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What are Plantar Plate Injuries?

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Plantar plate injuries refer to damage sustained by one of the strong ligaments located on the bottom of the foot called the plantar plate.

The plantar plate is a thick ligament that runs along the ball of the foot, attaching to the joints. It is a fibrocartilaginous structure designed to safeguard the metatarsal head (the long bones of the foot) from excess pressure and stabilize the metatarsophalangeal joints (MTPJ). An MTP joint connects one of the toes (a phalanx or a phalangeal bone) to a long bone in the foot (a metatarsal bone). There are 5 MTP joints on each foot, one for each toe. The plantar plate also acts as an attachment site for the plantar fascia. It plays a key role in keeping the toes in place, stopping them from drifting or over-extending, and stabilizing them, especially toes two, three, four, and five.

Causes of Plantar Plate Injuries

The most common cause of a plantar plate injury is an overload of pressure on the MTP joint. This leads to significant strain which eventually causes attenuation and a rupture in the plantar plate region. It is this rupture that leads to instability and pain which characterizes the injury. Even though plantar plate ruptures can happen suddenly, they commonly develop gradually over time from progressive degeneration of the ligament from repetitive overuse or abnormalities, such as:

  • Having a hammertoe or bunion
  • Activities that place increased pressure on the ball of the foot, such as running, climbing stairs, and dancing
  • The tendency to over-pronate (roll the feet inwards)
  • Having a long second metatarsal bone

Signs and Symptoms of Plantar Plate Injuries

Persistent swelling and pain underneath the ball of the foot that extends toward the toes is the first common sign of a plantar plate injury or rupture. This pain may be reproduced by bending the toe upwards. Some swelling may be visible on the top of the foot, along with redness. Most often a sensation of “walking on the bones of the foot” will be reported, and a “V” sign between the toes may be seen, where 2 toes have moved apart further from one another than what is usual as a result of a plantar plate rupture.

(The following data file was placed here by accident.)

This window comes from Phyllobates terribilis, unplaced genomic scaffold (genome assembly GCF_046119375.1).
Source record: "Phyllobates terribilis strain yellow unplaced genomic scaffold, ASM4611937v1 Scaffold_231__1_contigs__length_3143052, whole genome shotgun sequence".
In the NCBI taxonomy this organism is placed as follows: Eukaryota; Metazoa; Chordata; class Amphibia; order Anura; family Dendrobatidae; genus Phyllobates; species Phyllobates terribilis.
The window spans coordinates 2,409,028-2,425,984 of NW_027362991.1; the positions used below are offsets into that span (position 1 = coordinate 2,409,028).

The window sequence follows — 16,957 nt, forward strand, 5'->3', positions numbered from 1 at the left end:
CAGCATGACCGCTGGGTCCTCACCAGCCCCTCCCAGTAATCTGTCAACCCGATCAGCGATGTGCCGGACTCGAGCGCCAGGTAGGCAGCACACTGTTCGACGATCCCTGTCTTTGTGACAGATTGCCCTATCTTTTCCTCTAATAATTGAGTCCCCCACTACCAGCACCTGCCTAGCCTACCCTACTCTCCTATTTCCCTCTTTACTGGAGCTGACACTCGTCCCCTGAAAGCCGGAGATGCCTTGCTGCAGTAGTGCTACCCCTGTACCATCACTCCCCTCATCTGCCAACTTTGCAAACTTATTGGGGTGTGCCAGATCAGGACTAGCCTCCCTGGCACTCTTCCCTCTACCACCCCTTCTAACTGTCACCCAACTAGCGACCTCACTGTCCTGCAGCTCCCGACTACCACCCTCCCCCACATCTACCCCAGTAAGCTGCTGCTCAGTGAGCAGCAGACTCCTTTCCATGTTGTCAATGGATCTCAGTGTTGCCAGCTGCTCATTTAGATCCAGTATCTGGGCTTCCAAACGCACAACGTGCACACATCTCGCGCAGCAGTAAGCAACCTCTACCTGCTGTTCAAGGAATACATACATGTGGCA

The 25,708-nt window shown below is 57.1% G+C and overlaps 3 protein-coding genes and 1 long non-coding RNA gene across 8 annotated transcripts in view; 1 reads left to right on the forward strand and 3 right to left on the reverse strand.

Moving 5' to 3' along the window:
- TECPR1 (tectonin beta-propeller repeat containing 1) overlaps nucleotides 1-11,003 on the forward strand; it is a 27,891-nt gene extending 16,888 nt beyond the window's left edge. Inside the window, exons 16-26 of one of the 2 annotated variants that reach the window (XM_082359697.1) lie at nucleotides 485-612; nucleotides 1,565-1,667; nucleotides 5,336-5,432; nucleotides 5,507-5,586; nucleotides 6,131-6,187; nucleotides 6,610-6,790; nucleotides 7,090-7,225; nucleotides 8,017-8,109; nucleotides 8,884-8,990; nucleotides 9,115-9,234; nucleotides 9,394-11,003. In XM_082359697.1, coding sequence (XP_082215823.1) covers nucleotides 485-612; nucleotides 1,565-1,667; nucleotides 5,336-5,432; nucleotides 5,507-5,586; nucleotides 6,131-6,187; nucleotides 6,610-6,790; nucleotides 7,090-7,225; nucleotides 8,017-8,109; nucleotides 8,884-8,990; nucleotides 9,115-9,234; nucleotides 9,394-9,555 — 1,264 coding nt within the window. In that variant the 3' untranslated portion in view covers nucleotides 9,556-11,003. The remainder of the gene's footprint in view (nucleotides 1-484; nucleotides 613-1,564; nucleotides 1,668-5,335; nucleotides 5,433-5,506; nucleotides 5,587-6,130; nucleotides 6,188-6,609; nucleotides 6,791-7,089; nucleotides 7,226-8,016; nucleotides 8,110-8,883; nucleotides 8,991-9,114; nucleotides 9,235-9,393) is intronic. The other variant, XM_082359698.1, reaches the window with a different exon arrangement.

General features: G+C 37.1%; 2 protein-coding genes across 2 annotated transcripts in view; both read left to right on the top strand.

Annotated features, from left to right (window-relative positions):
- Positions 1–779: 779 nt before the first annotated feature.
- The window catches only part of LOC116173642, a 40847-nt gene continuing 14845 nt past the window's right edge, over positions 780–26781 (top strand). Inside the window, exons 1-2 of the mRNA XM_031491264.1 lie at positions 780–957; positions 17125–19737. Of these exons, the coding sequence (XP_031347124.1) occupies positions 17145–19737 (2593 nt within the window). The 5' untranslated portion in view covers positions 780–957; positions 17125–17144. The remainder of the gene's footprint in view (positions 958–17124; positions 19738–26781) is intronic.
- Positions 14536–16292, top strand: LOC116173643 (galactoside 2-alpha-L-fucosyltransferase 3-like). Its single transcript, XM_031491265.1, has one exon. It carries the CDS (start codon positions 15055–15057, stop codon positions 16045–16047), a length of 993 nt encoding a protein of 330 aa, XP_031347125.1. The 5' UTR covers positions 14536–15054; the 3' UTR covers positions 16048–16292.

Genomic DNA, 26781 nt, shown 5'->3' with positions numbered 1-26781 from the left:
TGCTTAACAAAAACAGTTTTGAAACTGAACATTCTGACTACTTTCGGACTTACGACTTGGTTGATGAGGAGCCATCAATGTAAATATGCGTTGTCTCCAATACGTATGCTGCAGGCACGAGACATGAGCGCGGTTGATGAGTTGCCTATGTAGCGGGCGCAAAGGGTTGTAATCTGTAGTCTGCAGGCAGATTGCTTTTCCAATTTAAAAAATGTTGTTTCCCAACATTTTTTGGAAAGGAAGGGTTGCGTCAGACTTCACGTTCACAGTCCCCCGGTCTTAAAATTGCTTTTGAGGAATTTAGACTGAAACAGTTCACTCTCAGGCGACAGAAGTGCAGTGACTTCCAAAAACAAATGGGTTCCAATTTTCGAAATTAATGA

Diagnosis of Plantar Plate Injuries

To diagnose plantar plate injuries, your physician will conduct a thorough physical examination of the foot where your physician will move and manipulate the troubled toe joint into several different angles to assess the location of the pain and the level of deformity. Usually, there is pain and inflammation at the plantar aspect of the metatarsal head and pain at the base of the proximal phalanx.

Weight-bearing X-rays will also be ordered to assess plantar plate injuries. X-rays show the angles and degree of the toe deformity, as well as any arthritis in the joint.

Additional imaging such as magnetic resonance imaging (MRI) may also be ordered to assess the quality of the plantar plate, which X-rays cannot reveal. MRI can reveal further details of the plantar plate ligament such as if there is any thickening, joint effusion, and partial to complete plantar plate ruptures. Ultrasound may be ordered as well.

Treatment for Plantar Plate Injuries

The first line of treatment for plantar plate injuries is usually conservative methods and consists of rest, icing, non-steroidal anti-inflammatory drugs (NSAIDs), plantar flexion strapping of the digit, and accommodative padding to decrease stress or loads under the affected MTP joint.

In severe cases, your physician may recommend a boot to take the weight off the ball of the foot. Tape may be wrapped around the toe to hold it at a downward angle for several weeks. If there is any deformity from side to side, the tape can hold the toe in the opposite direction, which enables the healing of the ligament without continued strain.

Custom-molded orthotics may also be recommended. Orthotics with support under the ball of the foot mitigates pressure off the overstretched region and keeps the deformity from returning. Anti-inflammatories may be prescribed to decrease pain and inflammation.

In cases where the toe has drifted significantly due to overstretching of the ligament, conservative treatments may only ease the pain, but surgical treatments are required to put the toe back into a normal position. Surgery is very occasionally needed as often wearing a customized soft full-length orthotic and proper footwear can prevent the progression of the deformity. Surgery is usually recommended as a last resort and will involve repairing the plantar plate, or in chronic cases, performing a resection osteotomy under anesthesia. The surgery may take about 30 minutes. Restoring the plantar plate can take time, with most patients pain-free within 3 to 4 months.

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